Look, I get it.
You come home, after a long, routine day at the office, and there it is, staring you in the face: that half-finished canvas artwork/the piano on which you’ve been writing a new song/a computer on which sits the start of a fantastic screenplay.
But it’s late, and you’re tired. You want to work on it tonight, you tell yourself, but you’re worried that in your current state, you wouldn’t do a good job.
What if you’re wrong though? What if boredom, fatigue, and other states we perceive as negative were actually beneficial to the creative process?
In fact, scientific studies prove this is very much the case, serving as a reminder that the brain is truly powerful and complex tool.
In the case of boredom, some might predict that it acts for a motivator. For those who want to pursue a creative career, this may be true, but it’s the unconscious offspring of boredom that proves to be most potent.
In Does Being Bored Make Us More Creative?, the University of Central Lancashire’s Dr. Sandi Mann and Rebekah Cadman posited that daydreaming, in essence, uses boredom as fuel for creativity.
The pair conducted two studies. The first saw a group of people asked to come up with uses for a pair of polystyrene cups. Before doing so, half the group were asked to write out a list of numbers from a telephone directory. While the qualifiable level of creativity remained steady between those who wrote out the numbers and those who didn’t, the quantifiable results showed that while those who had not written the numbers came up with about 7 ideas each, those who did came up with about 10.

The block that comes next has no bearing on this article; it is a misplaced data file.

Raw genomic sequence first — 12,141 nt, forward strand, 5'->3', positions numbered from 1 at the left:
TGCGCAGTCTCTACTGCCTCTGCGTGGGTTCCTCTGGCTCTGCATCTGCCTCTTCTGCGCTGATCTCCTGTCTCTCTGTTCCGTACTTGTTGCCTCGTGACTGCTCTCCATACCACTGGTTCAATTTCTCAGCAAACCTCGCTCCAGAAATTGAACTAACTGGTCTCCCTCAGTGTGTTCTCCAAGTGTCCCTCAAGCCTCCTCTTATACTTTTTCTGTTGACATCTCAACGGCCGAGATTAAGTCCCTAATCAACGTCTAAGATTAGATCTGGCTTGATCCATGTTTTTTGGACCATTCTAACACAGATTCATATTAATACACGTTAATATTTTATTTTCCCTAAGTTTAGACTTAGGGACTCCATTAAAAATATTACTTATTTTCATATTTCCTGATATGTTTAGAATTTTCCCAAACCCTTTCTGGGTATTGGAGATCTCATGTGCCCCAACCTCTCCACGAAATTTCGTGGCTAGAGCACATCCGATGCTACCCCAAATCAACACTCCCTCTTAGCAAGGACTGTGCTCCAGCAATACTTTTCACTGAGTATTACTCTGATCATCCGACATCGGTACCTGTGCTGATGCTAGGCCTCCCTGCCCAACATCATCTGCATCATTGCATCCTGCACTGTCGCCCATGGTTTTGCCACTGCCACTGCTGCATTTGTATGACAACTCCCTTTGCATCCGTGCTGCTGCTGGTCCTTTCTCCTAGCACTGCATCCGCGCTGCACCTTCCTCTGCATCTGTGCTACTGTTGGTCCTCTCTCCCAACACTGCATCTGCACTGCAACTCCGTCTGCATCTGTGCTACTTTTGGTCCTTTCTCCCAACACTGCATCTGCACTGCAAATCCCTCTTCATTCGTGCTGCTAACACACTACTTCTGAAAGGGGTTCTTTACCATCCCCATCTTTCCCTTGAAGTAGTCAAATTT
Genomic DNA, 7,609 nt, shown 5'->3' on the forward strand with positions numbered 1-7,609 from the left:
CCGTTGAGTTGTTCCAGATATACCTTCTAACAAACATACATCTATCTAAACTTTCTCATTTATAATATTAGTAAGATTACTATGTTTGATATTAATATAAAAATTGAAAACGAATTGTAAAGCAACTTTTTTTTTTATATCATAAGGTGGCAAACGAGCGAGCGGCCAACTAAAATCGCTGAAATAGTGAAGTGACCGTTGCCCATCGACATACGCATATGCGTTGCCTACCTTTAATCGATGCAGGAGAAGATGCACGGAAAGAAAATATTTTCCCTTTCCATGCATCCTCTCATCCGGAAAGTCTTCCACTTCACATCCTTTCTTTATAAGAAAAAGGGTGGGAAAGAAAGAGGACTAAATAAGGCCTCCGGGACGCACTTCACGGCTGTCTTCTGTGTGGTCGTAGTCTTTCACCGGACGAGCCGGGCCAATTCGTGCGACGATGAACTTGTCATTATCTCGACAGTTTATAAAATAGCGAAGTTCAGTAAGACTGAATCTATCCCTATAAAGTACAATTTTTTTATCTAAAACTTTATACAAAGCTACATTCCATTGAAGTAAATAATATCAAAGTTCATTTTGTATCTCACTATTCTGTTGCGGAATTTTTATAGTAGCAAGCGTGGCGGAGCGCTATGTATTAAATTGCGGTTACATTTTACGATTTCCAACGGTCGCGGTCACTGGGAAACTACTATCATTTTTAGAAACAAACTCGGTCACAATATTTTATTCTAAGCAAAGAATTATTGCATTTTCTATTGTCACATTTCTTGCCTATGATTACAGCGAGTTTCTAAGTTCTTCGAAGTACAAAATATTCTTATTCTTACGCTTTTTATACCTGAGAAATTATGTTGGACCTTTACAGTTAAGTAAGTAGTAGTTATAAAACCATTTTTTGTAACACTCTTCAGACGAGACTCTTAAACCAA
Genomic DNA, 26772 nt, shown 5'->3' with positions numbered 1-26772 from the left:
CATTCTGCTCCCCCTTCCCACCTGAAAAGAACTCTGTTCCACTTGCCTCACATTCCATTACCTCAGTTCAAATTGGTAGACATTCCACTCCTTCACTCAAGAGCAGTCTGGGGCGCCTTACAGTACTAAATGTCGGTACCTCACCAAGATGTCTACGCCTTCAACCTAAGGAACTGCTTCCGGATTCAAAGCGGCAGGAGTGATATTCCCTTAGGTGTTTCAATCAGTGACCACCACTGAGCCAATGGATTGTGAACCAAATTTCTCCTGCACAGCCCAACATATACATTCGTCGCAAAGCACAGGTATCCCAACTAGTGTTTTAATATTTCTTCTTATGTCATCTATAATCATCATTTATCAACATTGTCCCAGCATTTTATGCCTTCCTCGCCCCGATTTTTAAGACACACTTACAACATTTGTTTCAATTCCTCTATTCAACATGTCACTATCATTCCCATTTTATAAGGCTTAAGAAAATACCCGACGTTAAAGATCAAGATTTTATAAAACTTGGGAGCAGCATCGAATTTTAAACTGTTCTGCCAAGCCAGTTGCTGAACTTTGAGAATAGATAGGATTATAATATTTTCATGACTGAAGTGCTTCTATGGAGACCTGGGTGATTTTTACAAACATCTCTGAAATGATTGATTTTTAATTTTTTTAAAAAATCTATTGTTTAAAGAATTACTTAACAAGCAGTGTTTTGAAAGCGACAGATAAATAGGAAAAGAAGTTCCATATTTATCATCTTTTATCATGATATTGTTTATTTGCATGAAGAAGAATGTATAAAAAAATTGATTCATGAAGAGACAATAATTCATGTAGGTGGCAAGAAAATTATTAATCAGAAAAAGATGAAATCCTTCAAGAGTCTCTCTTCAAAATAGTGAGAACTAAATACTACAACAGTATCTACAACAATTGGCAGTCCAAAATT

The second experiment included a ‘boredom’ group who simply read the numbers instead of writing them out. Ultimately, they proved to be the most creative.
Here was proof that passive boring activities proved more beneficial to the creative process than simply sitting down with the intention of being creative, and carrying out a task accordingly.
Fatigue works in a similar manner. Most people work jobs that require literal thinking to efficiently carry out routine tasks which, by their very nature, don’t promote creativity. By the end of the day, our brains are tired, and don’t operate quite as well when thinking literally. This in turn allows creatives to think laterally, outside the box, and explore new ideas without the shackles of rationality pulling too tight.
Be sure to keep this in mind the next time you get home after a busy day, and don’t think you have it in you to deliver your best creative work. Give it a shot, and you may be surprised.